I had breakfast today with a good friend. Whenever we get together, my brain simmers for a good time after. Our conversation today covered the oil spill, commercial real estate, the attraction of the Catholic Church, the immigrants in Arizona, the Medici’s, Thorstein Veblen and the restructuring of global business. I’ll talk about the last subject and not bore you with the rest.
Starting in late 2008, businesses stopped spending money. The phrase “Cash is King” resounded everywhere. As the corporate sales charts went into free fall, the only actionable strategy left for business was to cut cost. Reduction in staff was the name of the game. People were not necessarily cut selectively: whole departments were vaporized. As an HR director told me, when she walked down the halls, she could hear people humming the theme from “Jaws” or mimicking the bugle notes in “Taps.” Many corporations cut until they started to look like small companies where if you were not client-facing and producing income, you were no longer an employee.
Today many corporations are starting to repopulate. The first hires are the people who make the widgets or services that are already pre-sold. The next group is in the area of logistics; they have to get the just-made widgets to the customer. Hypothetically, the next group to be brought in is the customer service people to deal with the “farming” of current customers to get more orders. Notice a trend here: rehires are all tied to revenue generation.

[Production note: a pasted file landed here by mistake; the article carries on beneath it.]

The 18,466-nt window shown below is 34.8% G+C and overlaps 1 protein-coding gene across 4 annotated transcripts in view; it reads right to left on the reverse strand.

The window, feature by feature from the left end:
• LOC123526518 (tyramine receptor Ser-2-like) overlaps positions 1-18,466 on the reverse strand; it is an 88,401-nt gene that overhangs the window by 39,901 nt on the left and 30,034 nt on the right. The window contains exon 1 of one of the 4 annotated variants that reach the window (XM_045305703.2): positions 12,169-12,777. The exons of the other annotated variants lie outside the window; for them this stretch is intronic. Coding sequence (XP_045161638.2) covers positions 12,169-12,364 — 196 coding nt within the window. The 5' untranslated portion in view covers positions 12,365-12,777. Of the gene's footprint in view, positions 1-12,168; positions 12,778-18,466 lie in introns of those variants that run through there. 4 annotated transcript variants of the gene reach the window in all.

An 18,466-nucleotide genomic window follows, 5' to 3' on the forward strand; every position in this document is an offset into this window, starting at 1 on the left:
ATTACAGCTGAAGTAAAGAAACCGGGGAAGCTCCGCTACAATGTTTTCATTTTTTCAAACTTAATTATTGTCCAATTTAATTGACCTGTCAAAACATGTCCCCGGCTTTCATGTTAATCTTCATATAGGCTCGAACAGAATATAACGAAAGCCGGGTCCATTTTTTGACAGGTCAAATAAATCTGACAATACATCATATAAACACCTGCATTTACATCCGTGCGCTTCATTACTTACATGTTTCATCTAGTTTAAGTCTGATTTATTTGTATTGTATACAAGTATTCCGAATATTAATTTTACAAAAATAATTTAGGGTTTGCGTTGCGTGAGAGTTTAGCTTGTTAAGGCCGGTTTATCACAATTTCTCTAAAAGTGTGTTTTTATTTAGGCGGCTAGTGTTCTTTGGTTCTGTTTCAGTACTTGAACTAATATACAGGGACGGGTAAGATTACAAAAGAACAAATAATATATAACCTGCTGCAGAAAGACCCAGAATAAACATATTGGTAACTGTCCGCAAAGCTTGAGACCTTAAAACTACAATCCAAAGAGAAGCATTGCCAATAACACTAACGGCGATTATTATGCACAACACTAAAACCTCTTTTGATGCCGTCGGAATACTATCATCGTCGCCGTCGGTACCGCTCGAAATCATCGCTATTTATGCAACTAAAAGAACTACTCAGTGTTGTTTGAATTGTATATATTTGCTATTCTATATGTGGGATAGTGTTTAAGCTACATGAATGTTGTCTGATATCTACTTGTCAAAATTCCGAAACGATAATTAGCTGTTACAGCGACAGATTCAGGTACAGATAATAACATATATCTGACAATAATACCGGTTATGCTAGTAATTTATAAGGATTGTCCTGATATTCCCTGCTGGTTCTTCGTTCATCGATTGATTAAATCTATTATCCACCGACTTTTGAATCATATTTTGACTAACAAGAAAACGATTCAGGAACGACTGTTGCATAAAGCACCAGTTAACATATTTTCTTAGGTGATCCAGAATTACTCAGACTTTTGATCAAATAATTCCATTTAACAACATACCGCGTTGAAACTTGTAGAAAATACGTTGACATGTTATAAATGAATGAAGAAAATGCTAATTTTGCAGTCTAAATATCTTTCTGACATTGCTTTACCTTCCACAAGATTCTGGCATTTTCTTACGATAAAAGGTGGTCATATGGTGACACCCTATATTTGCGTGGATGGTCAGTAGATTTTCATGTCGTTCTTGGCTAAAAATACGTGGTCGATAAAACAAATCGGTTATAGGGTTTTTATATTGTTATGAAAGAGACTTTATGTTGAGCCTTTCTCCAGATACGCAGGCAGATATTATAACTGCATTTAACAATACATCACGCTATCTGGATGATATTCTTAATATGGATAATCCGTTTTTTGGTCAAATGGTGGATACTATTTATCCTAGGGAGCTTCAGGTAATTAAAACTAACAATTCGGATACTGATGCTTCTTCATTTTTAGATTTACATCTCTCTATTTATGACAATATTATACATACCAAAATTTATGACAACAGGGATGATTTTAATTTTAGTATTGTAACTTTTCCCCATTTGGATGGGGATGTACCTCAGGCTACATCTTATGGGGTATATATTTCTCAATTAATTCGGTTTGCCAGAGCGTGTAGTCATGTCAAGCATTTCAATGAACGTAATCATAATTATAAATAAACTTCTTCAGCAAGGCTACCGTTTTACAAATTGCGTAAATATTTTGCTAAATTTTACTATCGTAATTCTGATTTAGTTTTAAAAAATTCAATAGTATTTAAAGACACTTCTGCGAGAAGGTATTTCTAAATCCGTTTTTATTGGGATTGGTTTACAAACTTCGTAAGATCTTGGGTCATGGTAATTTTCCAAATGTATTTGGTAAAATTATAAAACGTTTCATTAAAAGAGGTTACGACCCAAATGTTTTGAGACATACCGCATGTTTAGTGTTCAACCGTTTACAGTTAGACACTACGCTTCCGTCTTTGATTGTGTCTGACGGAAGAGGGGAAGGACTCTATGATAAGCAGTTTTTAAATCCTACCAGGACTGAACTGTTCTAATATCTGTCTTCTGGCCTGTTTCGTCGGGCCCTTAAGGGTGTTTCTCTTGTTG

Many of the people I have spoken with in the last 24 months are very linear thinkers. If they left a company as a VP of marketing or as a SVP of an agency they expect the same job back with the same specs…..and maybe for a little less money. What they don’t understand is the game of musical chairs has changed: not only are there are less chairs, but the chairs are shaped differently.
Before writing your next cover letter for your resume or prepping for an interview, go up to 80,000 feet and look at where your specific or function industry is going today. Figure out how you solve these new needs. Our president ‘s election mantra was change. Boy, how things have changed! What have you learned through this recession that makes you better than you were before. How has this recession become a post graduate course that makes you superior to your peers. If you can do this, you have increased your odds exponentially to get hired. You provide a value add for a company that is desperately seeking help going into this strange new world. There is a definite bias in the business community against old……old thinking, that is.Written by Tony Reynes - Visit Website